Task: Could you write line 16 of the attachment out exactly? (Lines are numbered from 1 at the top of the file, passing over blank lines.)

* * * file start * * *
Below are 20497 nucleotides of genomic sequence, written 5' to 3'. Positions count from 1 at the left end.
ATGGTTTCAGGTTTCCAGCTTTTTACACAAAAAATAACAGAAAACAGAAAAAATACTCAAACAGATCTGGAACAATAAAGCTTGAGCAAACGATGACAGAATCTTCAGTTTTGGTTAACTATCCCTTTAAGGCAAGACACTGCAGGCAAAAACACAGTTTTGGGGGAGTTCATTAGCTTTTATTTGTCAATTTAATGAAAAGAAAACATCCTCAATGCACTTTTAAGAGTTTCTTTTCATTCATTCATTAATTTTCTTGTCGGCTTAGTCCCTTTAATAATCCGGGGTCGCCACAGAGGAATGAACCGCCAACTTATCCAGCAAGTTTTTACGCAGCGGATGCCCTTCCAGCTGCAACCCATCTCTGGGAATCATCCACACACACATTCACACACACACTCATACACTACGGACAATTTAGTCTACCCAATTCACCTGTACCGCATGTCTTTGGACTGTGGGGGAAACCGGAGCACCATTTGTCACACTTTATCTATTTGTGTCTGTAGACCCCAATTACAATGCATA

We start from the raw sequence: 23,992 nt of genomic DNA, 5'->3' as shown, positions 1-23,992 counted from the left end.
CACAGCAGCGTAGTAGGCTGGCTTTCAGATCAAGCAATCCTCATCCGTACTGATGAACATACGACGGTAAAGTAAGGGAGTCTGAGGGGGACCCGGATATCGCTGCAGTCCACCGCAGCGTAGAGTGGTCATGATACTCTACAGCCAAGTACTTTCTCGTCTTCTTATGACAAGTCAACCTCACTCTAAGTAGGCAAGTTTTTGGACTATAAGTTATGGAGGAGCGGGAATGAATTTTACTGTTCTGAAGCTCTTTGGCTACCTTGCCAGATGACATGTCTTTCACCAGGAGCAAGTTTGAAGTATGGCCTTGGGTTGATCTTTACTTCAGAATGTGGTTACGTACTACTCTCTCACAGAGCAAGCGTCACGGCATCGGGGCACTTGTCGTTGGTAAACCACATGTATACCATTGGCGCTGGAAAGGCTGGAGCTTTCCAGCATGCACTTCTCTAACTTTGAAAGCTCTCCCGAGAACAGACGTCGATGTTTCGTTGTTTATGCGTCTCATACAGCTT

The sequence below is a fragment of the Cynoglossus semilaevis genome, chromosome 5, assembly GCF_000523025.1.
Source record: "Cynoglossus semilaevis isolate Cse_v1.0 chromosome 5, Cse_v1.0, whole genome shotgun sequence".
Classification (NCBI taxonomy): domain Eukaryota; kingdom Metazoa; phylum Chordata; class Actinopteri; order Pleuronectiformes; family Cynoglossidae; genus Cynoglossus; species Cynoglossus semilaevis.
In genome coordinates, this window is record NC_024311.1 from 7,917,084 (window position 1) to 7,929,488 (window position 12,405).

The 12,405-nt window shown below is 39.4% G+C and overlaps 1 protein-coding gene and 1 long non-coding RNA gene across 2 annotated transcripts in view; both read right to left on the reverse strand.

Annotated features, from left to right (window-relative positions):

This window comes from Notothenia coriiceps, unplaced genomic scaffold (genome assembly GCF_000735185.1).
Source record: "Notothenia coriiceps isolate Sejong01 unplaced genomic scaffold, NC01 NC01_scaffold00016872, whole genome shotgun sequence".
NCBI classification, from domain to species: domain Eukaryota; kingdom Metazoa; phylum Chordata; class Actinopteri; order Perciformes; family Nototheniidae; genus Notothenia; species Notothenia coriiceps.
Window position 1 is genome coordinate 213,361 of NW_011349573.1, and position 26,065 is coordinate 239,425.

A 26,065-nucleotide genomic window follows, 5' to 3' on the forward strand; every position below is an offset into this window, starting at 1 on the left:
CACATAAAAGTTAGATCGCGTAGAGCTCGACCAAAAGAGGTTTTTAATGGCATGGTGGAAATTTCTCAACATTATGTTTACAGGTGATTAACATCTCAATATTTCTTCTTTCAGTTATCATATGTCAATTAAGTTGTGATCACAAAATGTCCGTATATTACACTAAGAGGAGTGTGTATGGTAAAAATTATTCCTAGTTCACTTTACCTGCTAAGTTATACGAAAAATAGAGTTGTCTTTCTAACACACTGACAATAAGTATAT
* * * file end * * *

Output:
CACATAAAAGTTAGATCGCGTAGAGCTCGACCAAAAGAGGTTTTTAATGGCATGGTGGAAATTTCTCAACATTATGTTTACAGGTGATTAACATCTCAATATTTCTTCTTTCAGTTATCATATGTCAATTAAGTTGTGATCACAAAATGTCCGTATATTACACTAAGAGGAGTGTGTATGGTAAAAATTATTCCTAGTTCACTTTACCTGCTAAGTTATACGAAAAATAGAGTTGTCTTTCTAACACACTGACAATAAGTATAT